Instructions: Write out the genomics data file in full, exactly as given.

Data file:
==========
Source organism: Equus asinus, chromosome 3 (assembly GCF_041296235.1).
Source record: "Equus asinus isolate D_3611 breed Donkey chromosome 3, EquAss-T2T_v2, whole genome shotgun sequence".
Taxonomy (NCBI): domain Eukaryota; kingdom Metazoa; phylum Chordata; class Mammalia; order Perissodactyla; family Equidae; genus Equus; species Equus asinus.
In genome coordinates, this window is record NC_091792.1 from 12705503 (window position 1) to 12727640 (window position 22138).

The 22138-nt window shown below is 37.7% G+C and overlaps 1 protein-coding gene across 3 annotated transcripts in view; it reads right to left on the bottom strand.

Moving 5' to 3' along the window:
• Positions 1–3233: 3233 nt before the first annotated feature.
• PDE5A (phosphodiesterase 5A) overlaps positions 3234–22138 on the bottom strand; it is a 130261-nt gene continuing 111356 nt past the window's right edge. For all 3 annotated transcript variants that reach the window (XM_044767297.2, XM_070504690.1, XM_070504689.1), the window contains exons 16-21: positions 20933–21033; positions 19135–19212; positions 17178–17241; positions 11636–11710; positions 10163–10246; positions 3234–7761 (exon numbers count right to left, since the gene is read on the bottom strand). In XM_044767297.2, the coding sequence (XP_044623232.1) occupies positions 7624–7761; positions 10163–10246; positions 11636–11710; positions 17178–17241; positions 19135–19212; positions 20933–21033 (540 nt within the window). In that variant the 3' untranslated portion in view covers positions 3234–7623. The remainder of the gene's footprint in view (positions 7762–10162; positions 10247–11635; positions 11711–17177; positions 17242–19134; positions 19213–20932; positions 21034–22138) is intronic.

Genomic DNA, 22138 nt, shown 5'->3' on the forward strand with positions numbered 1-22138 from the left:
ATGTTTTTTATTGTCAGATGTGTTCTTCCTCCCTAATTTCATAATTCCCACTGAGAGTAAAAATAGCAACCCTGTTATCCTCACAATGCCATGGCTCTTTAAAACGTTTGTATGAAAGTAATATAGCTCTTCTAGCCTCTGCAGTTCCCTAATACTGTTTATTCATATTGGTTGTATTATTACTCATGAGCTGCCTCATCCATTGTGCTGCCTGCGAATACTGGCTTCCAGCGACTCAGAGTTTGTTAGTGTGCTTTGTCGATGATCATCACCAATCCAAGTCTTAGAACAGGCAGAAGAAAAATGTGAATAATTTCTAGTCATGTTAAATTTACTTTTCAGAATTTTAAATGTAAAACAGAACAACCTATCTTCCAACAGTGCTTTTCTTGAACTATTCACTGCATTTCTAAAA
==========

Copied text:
Source organism: Equus asinus, chromosome 3 (assembly GCF_041296235.1).
Source record: "Equus asinus isolate D_3611 breed Donkey chromosome 3, EquAss-T2T_v2, whole genome shotgun sequence".
Taxonomy (NCBI): domain Eukaryota; kingdom Metazoa; phylum Chordata; class Mammalia; order Perissodactyla; family Equidae; genus Equus; species Equus asinus.
In genome coordinates, this window is record NC_091792.1 from 12705503 (window position 1) to 12727640 (window position 22138).

The 22138-nt window shown below is 37.7% G+C and overlaps 1 protein-coding gene across 3 annotated transcripts in view; it reads right to left on the bottom strand.

Moving 5' to 3' along the window:
• Positions 1–3233: 3233 nt before the first annotated feature.
• PDE5A (phosphodiesterase 5A) overlaps positions 3234–22138 on the bottom strand; it is a 130261-nt gene continuing 111356 nt past the window's right edge. For all 3 annotated transcript variants that reach the window (XM_044767297.2, XM_070504690.1, XM_070504689.1), the window contains exons 16-21: positions 20933–21033; positions 19135–19212; positions 17178–17241; positions 11636–11710; positions 10163–10246; positions 3234–7761 (exon numbers count right to left, since the gene is read on the bottom strand). In XM_044767297.2, the coding sequence (XP_044623232.1) occupies positions 7624–7761; positions 10163–10246; positions 11636–11710; positions 17178–17241; positions 19135–19212; positions 20933–21033 (540 nt within the window). In that variant the 3' untranslated portion in view covers positions 3234–7623. The remainder of the gene's footprint in view (positions 7762–10162; positions 10247–11635; positions 11711–17177; positions 17242–19134; positions 19213–20932; positions 21034–22138) is intronic.

Genomic DNA, 22138 nt, shown 5'->3' on the forward strand with positions numbered 1-22138 from the left:
ATGTTTTTTATTGTCAGATGTGTTCTTCCTCCCTAATTTCATAATTCCCACTGAGAGTAAAAATAGCAACCCTGTTATCCTCACAATGCCATGGCTCTTTAAAACGTTTGTATGAAAGTAATATAGCTCTTCTAGCCTCTGCAGTTCCCTAATACTGTTTATTCATATTGGTTGTATTATTACTCATGAGCTGCCTCATCCATTGTGCTGCCTGCGAATACTGGCTTCCAGCGACTCAGAGTTTGTTAGTGTGCTTTGTCGATGATCATCACCAATCCAAGTCTTAGAACAGGCAGAAGAAAAATGTGAATAATTTCTAGTCATGTTAAATTTACTTTTCAGAATTTTAAATGTAAAACAGAACAACCTATCTTCCAACAGTGCTTTTCTTGAACTATTCACTGCATTTCTAAAA